More children are enrolled in health care coverage as a result of government safety net programs and provisions included in the Affordable Care Act, a new report from the Robert Wood Johnson Foundation and the Urban Institute finds.
“As of 2011, the percentage of those children with health insurance stands at 87.2, up from 81.7 in 2008,” while “the number of children eligible for Medicaid/CHIP, but uninsured, dropped from 4.9 million in 2008 to just 4.0 million in 2011.”
Nineteen states and the District of Columbia have achieved participation rates of 90 percent or higher and just four — Alaska, Montana, Nevada, and Utah — reported rates below 80 percent. Three states — Texas, California and Florida — with the largest number of eligible but uninsured children make-up almost 37 percent of the total number of eligible uninsured children.
The advances in coverage come as a result of state efforts to simplify the enrollment process and several provisions included in the Affordable Care Act. The law has established a single streamlined application, decreased the paperwork burden, and awarded grants to community organizations tasked with enrolling eligible populations in the safety net programs. Obamacare has also ensured that an estimated 3.4 million young Americans now have access to health coverage. Under the health law’s provision allowing Americans up to 26 years old to remain on their parents’ health insurance plans, the country has seen a record drop in the number of uninsured young adults.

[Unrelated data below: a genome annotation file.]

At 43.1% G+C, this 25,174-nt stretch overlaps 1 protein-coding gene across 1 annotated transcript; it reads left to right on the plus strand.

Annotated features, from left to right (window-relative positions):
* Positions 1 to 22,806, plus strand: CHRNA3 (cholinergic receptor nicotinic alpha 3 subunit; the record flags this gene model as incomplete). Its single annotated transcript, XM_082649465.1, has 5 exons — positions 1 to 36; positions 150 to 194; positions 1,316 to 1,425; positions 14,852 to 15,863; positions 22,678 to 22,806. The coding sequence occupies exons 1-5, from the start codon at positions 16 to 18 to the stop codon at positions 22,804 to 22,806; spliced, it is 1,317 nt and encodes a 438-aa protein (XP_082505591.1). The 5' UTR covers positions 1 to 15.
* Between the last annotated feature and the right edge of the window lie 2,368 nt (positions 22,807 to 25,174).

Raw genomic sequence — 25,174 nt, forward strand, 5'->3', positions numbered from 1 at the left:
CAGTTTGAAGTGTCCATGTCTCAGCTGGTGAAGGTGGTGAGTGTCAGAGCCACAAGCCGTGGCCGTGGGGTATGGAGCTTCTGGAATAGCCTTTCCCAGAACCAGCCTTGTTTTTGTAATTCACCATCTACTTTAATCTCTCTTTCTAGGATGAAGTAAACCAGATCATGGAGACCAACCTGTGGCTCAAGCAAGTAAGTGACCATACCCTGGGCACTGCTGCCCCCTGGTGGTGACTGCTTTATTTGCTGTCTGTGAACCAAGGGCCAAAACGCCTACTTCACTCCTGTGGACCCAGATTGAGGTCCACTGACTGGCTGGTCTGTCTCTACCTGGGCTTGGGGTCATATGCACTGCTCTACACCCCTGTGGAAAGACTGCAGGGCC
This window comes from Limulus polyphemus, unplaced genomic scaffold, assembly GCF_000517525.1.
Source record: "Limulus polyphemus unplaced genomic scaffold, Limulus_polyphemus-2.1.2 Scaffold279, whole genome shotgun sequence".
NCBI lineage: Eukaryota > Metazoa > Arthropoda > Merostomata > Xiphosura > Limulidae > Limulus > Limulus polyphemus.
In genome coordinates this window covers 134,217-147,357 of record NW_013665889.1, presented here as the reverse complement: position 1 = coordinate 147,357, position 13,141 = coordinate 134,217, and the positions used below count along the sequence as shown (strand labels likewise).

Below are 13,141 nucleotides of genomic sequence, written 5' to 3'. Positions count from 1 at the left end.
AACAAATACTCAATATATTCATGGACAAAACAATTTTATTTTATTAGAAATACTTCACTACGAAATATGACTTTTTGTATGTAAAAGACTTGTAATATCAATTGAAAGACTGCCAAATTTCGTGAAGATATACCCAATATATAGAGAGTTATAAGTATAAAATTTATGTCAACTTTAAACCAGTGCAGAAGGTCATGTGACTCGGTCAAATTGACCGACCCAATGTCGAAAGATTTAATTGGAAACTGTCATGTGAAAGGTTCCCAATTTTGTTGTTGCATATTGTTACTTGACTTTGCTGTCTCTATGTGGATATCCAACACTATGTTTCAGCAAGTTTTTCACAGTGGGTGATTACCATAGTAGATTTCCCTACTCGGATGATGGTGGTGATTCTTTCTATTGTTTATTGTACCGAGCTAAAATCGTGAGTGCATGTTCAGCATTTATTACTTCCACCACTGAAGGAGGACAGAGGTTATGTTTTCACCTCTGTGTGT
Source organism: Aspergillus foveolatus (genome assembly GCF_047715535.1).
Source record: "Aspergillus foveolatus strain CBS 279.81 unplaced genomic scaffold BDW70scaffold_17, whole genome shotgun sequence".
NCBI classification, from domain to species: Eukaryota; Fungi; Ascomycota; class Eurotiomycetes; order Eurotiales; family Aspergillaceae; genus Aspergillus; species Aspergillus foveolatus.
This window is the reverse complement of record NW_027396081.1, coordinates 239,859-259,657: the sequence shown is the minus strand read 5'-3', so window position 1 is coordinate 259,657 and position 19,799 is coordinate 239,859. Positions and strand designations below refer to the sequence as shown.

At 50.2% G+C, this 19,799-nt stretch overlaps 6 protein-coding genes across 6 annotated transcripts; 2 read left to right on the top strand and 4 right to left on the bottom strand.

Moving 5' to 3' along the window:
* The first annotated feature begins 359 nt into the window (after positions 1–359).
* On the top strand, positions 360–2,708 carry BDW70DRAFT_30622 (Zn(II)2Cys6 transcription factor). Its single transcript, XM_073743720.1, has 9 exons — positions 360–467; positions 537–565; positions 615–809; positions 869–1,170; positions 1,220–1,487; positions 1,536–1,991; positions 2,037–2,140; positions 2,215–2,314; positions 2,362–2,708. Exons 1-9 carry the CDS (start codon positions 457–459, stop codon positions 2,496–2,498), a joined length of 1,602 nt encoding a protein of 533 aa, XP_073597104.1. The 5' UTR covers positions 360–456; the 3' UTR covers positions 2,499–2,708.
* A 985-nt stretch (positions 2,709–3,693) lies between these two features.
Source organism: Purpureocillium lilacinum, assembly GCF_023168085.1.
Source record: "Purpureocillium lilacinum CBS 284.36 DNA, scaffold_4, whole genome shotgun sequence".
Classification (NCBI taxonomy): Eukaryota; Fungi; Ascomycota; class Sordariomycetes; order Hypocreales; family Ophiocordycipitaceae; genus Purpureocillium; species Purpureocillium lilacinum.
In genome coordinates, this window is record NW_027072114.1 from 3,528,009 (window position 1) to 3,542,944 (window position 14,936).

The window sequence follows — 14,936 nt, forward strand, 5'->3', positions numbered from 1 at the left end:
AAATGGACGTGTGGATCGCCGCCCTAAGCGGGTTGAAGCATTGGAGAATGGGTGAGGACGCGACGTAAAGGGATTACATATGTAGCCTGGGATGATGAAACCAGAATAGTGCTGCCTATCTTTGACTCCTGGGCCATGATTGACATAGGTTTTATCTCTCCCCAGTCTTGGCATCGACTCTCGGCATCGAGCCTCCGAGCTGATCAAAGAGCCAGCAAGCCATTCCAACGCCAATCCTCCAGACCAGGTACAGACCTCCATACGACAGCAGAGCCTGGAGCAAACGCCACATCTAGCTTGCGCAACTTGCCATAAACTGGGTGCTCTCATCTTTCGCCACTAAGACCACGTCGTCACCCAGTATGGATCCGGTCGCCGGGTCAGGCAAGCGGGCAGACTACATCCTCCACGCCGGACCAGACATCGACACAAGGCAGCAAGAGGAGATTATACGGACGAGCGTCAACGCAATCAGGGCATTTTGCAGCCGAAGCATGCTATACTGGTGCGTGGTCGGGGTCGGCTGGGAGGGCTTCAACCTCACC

“The new data released today by the Urban Institute, showing a boost in Medicaid and Children’s Health Insurance Program (CHIP) participation rates, demonstrates that the nation is moving in the right direction with respect to children’s health coverage,” a spokesperson told ThinkProgress. “CMS is greatly encouraged by this steady progress, as we continue our efforts to enroll all children who are eligible for these programs and to keep them covered for as long as they qualify.”